Scientific and Engineering Research Facilities
This report consists of a collection of tables prepared biennially through the National Science Foundation’s congressionally mandated Survey of Scientific and Engineering Research Facilities (Facilities survey). The survey originated in 1986 in response to Congress’ concern about the state of research facilities at the Nation’s colleges and universities. The survey was sent to research-performing colleges and universities in the United States. Research-performing colleges and universities are defined as meeting one of three criteria: (1) offer doctorates in S&E fields, (2) report at least $150,000 in research and development (R&D) expenditures for fiscal year 2000, and (3) are an Historically Black College or University with an R&D expenditure. The survey was also sent to nonprofit biomedical research organizations. The 2001 survey was mailed to academic institutions in April of 2001 and data collection ended on July 24, 2001.
Of the 580 eligible institutions, 90 percent returned surveys. http://www.nsf.gov/sbe/srs/nsf02307/pdf/nsf02307.pdf
FEDERAL CONTACT: Jeff Sussman 301-496-5617
PIC ID: 6863
PERFORMER: National Science Foundation, Arlington, VA
Survey of NIH-funded Investigators Who Use Nonhuman Primates: Report on Survey Findings
The Center commissioned the National Survey of Nonhuman Primate Research Use to learn about investigator access to nonhuman primate resources at the eight Regional Primate Research Centers (RPRCs) and to assess current and future nonhuman primate needs. Humanitas Incorporated, the survey contractor, conducted the survey from June through September 2001 via the Internet and used mail and telephone follow-up procedures. The survey queried investigators who were identified in NIH databases as having been awarded NIH funds in FY99 for research nonhuman primates. The survey found that: (1) nonhuman primate survey findings can promote understanding of RPRC access and nonhuman primate needs; (2) RPRCs provided access to valuable nonhuman primate resources – all investigators who used an RPRC gave the highest satisfaction ratings possible to the quality of the nonhuman primate resources (freedom of animals and specimens from disease) and to the availability of desired services (specimens, animal services, and collaborative consultations); (3) obtaining nonhuman primate resources was challenging – especially regarding animal-, species- and characteristics-specificity; (4) rhesus macaques were most often used and most needed, more than half of responding investigators needed rhesus macaques for their research in the next three years; and (5) respondents recommended increasing the availability of nonhuman primates and improving nonhuman primate allocation systems.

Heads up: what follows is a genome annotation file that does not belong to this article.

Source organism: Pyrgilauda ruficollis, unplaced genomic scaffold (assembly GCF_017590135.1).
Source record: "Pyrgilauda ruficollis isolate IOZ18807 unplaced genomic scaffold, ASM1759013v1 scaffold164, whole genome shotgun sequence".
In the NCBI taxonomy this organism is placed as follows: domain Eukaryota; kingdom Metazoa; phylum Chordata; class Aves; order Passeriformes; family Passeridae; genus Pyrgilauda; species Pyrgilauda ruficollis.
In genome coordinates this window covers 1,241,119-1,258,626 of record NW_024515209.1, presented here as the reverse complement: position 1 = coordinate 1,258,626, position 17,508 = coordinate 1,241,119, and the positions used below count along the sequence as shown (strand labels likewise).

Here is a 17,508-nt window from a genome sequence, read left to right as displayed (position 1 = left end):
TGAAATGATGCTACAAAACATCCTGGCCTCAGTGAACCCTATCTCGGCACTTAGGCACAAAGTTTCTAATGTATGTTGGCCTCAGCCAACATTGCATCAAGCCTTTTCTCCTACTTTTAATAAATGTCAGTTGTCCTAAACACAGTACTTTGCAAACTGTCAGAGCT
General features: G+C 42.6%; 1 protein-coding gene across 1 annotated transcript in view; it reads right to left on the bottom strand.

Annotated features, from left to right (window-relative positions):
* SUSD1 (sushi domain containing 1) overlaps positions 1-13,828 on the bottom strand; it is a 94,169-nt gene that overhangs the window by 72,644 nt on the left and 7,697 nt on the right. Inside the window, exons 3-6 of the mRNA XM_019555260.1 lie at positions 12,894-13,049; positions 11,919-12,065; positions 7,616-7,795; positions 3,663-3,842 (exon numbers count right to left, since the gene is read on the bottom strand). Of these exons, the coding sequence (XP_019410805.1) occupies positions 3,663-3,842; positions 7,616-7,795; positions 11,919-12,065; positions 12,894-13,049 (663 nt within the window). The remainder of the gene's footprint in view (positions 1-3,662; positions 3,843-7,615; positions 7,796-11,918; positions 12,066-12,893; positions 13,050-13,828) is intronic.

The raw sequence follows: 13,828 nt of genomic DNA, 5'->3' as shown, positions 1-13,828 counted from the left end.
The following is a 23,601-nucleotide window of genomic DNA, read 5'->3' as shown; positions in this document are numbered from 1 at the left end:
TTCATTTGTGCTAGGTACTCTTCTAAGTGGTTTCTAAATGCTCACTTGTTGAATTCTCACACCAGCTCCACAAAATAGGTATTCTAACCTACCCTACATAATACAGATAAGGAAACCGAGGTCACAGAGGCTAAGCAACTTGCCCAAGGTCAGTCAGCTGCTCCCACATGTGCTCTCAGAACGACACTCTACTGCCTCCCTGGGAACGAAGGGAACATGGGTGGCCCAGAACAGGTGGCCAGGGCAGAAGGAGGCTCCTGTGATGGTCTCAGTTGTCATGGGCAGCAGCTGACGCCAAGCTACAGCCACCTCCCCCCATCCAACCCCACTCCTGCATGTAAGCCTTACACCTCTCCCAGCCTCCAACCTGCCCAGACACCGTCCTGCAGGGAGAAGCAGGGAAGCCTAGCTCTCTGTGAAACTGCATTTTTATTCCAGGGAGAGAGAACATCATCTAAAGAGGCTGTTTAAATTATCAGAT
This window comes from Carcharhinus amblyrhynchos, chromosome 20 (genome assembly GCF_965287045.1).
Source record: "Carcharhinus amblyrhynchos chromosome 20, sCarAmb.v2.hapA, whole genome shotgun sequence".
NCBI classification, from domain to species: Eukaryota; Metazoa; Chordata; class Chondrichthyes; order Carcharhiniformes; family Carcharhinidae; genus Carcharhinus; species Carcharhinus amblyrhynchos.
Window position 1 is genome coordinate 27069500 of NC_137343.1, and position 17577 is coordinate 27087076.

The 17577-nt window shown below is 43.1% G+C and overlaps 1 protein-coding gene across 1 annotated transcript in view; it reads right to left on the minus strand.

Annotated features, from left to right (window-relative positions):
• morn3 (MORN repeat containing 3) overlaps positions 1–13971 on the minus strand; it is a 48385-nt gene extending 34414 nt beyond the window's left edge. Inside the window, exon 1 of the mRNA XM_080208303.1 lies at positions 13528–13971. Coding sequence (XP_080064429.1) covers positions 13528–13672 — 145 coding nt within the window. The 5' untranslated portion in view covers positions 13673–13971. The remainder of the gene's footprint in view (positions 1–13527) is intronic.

FEDERAL CONTACT: Patricia Newman, 301-435-0864 PIC ID: 7639
PERFORMER: Humanitas, Inc., Silver Spring, MD